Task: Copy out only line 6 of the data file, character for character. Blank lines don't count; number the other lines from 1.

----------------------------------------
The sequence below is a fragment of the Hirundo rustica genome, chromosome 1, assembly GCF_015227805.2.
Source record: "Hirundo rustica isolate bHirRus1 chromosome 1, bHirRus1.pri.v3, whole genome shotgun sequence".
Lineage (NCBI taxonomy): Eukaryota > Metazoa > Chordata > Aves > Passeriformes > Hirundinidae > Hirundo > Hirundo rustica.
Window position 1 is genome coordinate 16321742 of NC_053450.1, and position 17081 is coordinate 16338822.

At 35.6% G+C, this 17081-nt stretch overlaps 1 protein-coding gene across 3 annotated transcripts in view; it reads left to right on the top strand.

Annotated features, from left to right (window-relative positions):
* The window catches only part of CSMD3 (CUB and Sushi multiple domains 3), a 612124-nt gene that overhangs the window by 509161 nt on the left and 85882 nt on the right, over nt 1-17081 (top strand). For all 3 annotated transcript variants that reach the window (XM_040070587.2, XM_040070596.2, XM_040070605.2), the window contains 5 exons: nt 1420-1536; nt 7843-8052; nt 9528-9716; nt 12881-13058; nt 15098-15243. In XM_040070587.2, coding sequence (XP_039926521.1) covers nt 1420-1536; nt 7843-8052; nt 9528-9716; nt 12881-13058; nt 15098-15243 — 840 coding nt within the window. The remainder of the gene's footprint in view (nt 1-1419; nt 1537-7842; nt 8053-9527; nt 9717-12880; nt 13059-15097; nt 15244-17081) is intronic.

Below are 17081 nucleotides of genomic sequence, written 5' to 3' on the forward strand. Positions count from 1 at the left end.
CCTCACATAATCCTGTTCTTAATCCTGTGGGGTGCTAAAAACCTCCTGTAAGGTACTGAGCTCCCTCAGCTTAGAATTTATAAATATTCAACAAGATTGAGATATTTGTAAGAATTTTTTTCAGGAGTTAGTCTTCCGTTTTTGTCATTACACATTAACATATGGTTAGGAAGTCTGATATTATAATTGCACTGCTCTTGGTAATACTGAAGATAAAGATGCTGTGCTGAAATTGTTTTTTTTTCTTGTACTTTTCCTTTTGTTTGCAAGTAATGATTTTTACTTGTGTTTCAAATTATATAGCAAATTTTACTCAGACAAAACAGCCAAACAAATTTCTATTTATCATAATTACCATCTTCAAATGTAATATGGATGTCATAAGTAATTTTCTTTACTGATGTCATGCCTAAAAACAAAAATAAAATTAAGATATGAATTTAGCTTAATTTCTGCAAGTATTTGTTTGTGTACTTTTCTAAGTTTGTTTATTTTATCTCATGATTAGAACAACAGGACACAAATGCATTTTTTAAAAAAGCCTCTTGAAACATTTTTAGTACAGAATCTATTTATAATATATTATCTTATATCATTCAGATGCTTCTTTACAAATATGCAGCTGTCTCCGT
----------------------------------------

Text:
Annotated features, from left to right (window-relative positions):